Cold reading is a series of techniques used by mentalists, illusionists, fortune tellers, psychics, and mediums to determine or express details about another person, often in order to convince them that the reader knows much more about a subject than they actually do. Without prior knowledge of a person, a practiced cold reader can still quickly obtain a great deal of information about the subject by analyzing the person’s body language, age, clothing or fashion, hairstyle, gender, sexual orientation, religion, race or ethnicity, level of education, manner of speech, place of origin, etc. Cold readers commonly employ high probability guesses about the subject, quickly picking up on signals from their subjects as to whether their guesses are in the right direction or not, and then emphasizing and reinforcing any chance connections the subjects acknowledge while quickly moving on from missed guesses.

So just like psychics who engage in a “vague but true” series of assertions and follow up tactics so does the Cold Reader.


If you spend enough time with generalities with a person/individual contributor/fellow executive they will give tells/queues for when your on the right track.   The Cold Reader is a leader who uses career aspiration queues, optimistic short comings and people’s plain desire for something to be true to his or her advantage through a series of quick spun powerpoint decks and point quotes from analyst to validate their assertions and directional strategies.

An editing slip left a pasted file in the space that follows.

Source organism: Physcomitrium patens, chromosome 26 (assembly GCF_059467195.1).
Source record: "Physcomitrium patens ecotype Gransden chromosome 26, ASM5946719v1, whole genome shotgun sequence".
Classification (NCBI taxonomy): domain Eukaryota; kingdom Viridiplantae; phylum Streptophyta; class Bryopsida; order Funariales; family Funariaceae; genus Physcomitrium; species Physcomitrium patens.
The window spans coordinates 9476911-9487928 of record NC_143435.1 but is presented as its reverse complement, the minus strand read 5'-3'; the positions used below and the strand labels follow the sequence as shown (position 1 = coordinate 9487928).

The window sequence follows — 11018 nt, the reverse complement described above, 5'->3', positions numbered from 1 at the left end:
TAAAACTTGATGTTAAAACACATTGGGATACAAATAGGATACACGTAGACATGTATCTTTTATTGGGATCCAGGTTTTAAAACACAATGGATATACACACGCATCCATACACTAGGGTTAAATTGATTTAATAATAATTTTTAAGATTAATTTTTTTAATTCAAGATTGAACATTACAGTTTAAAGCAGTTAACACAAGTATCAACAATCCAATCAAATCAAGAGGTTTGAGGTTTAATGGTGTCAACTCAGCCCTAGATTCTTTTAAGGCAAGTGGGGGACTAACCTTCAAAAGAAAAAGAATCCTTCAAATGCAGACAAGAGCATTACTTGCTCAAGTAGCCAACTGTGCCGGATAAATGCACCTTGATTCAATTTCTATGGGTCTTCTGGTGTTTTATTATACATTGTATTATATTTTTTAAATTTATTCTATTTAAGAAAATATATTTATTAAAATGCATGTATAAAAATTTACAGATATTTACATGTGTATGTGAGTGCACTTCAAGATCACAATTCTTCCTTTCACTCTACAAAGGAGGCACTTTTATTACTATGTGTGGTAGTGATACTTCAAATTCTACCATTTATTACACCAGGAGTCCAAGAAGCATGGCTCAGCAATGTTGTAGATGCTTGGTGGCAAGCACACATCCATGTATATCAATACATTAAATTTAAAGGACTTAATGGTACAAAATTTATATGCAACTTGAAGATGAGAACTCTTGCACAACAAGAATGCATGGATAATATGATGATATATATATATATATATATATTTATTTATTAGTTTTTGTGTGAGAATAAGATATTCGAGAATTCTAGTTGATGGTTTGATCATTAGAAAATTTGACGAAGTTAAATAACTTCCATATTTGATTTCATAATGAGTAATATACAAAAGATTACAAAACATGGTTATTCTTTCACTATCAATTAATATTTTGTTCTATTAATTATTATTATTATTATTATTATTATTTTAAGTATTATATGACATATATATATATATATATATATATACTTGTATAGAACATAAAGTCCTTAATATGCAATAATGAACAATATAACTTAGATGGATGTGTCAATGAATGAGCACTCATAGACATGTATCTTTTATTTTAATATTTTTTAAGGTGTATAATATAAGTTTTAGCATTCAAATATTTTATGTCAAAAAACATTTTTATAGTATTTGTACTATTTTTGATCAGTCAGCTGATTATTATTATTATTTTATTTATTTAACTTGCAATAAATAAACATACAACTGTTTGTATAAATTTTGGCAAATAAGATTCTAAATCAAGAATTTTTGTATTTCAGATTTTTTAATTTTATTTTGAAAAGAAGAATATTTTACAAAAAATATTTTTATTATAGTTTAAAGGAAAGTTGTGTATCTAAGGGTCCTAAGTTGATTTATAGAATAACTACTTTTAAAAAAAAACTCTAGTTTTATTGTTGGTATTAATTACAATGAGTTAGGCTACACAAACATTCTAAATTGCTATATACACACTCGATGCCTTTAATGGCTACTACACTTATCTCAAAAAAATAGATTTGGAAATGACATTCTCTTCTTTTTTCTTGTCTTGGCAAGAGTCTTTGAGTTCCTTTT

CEO’s, VP, Directors and just about every station in corporations have folks looking for a little insight and are more than receptive to provide personal directional goals and organizational challenges in fairly short order – after all, that is how people collaboratively problems solve.

Executive Cold Readers often leverage small focus groups of smart folks in the organization to gain content, input and new slides which are then played back over time to slightly larger groups until he or she thinks they have the story right.   Ultimately every one wants a good story and wants to be part of the solution – right? Plus the Cold Ready is always up for a roadshow, who doesn’t want a couple of days in SFO and Southern Cali after all.

Think of the air miles one can garner with new slides every quarter, million miler baby!

So at the end of the day everyone does like a good story, right up until the story is all about investment and patience…..  The typical types of discussions: